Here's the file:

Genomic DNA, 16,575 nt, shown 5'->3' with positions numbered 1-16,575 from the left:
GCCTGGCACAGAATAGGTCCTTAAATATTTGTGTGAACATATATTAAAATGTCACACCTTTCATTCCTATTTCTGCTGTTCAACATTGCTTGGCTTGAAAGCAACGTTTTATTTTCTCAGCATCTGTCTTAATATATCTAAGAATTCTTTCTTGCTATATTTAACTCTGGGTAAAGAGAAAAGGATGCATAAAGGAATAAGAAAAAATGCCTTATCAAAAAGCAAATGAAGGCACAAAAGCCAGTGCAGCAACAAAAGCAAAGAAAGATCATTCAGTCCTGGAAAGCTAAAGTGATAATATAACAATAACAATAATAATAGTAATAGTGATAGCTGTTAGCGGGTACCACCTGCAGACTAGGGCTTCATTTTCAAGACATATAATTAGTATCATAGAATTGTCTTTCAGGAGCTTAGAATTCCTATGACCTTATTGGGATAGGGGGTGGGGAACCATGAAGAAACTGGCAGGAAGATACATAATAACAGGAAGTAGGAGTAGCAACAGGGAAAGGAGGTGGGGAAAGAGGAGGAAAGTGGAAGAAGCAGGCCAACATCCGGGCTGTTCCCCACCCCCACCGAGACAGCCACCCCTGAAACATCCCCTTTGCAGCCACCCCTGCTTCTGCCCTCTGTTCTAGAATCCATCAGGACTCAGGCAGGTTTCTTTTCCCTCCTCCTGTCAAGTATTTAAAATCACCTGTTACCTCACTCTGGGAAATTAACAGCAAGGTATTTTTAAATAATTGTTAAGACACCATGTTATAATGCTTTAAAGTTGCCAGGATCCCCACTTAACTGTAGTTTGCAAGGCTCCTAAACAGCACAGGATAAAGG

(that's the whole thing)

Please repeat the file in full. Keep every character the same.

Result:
Genomic DNA, 16,575 nt, shown 5'->3' with positions numbered 1-16,575 from the left:
GCCTGGCACAGAATAGGTCCTTAAATATTTGTGTGAACATATATTAAAATGTCACACCTTTCATTCCTATTTCTGCTGTTCAACATTGCTTGGCTTGAAAGCAACGTTTTATTTTCTCAGCATCTGTCTTAATATATCTAAGAATTCTTTCTTGCTATATTTAACTCTGGGTAAAGAGAAAAGGATGCATAAAGGAATAAGAAAAAATGCCTTATCAAAAAGCAAATGAAGGCACAAAAGCCAGTGCAGCAACAAAAGCAAAGAAAGATCATTCAGTCCTGGAAAGCTAAAGTGATAATATAACAATAACAATAATAATAGTAATAGTGATAGCTGTTAGCGGGTACCACCTGCAGACTAGGGCTTCATTTTCAAGACATATAATTAGTATCATAGAATTGTCTTTCAGGAGCTTAGAATTCCTATGACCTTATTGGGATAGGGGGTGGGGAACCATGAAGAAACTGGCAGGAAGATACATAATAACAGGAAGTAGGAGTAGCAACAGGGAAAGGAGGTGGGGAAAGAGGAGGAAAGTGGAAGAAGCAGGCCAACATCCGGGCTGTTCCCCACCCCCACCGAGACAGCCACCCCTGAAACATCCCCTTTGCAGCCACCCCTGCTTCTGCCCTCTGTTCTAGAATCCATCAGGACTCAGGCAGGTTTCTTTTCCCTCCTCCTGTCAAGTATTTAAAATCACCTGTTACCTCACTCTGGGAAATTAACAGCAAGGTATTTTTAAATAATTGTTAAGACACCATGTTATAATGCTTTAAAGTTGCCAGGATCCCCACTTAACTGTAGTTTGCAAGGCTCCTAAACAGCACAGGATAAAGG